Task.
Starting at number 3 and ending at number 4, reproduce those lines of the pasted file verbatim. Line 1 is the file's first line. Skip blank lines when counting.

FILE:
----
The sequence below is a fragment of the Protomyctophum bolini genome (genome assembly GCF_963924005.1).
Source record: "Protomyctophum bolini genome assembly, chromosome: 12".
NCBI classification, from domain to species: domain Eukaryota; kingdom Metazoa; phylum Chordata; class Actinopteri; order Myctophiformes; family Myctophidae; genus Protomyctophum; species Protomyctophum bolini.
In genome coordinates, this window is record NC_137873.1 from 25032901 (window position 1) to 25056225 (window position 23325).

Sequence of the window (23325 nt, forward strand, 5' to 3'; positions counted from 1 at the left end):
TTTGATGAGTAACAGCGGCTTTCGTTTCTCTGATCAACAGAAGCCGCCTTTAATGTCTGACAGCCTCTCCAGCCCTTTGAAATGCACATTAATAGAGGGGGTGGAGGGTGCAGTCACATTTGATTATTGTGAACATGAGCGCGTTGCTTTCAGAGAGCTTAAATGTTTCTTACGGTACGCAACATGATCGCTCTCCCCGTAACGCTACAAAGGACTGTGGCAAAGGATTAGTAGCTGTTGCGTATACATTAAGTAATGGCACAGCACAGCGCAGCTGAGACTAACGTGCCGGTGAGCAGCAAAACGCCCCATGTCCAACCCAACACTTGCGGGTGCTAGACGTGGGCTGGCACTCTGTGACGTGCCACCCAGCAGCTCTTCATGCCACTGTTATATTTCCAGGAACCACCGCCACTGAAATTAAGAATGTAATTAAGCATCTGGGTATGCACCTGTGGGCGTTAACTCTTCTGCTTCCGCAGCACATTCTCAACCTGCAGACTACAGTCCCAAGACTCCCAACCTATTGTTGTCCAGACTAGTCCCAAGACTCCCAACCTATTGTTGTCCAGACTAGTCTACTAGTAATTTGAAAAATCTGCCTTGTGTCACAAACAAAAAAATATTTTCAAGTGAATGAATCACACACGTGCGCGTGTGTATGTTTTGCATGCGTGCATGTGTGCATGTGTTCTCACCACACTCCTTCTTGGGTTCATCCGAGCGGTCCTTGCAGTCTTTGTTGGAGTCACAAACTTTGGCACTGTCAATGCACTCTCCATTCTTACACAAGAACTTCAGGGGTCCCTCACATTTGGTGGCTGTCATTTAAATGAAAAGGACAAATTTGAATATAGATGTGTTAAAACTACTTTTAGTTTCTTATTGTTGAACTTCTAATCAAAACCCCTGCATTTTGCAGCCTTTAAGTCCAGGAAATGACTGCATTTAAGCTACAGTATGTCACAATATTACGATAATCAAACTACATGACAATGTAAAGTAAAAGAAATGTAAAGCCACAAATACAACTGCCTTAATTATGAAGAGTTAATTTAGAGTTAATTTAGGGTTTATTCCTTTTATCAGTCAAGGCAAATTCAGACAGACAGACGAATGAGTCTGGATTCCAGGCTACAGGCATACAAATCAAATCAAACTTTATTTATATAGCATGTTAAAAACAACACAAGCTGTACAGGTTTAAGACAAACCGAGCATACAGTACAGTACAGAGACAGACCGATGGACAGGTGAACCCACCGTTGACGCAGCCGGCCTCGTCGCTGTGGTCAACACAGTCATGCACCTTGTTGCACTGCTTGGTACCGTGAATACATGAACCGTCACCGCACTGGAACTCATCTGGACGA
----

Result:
NCBI classification, from domain to species: domain Eukaryota; kingdom Metazoa; phylum Chordata; class Actinopteri; order Myctophiformes; family Myctophidae; genus Protomyctophum; species Protomyctophum bolini.
In genome coordinates, this window is record NC_137873.1 from 25032901 (window position 1) to 25056225 (window position 23325).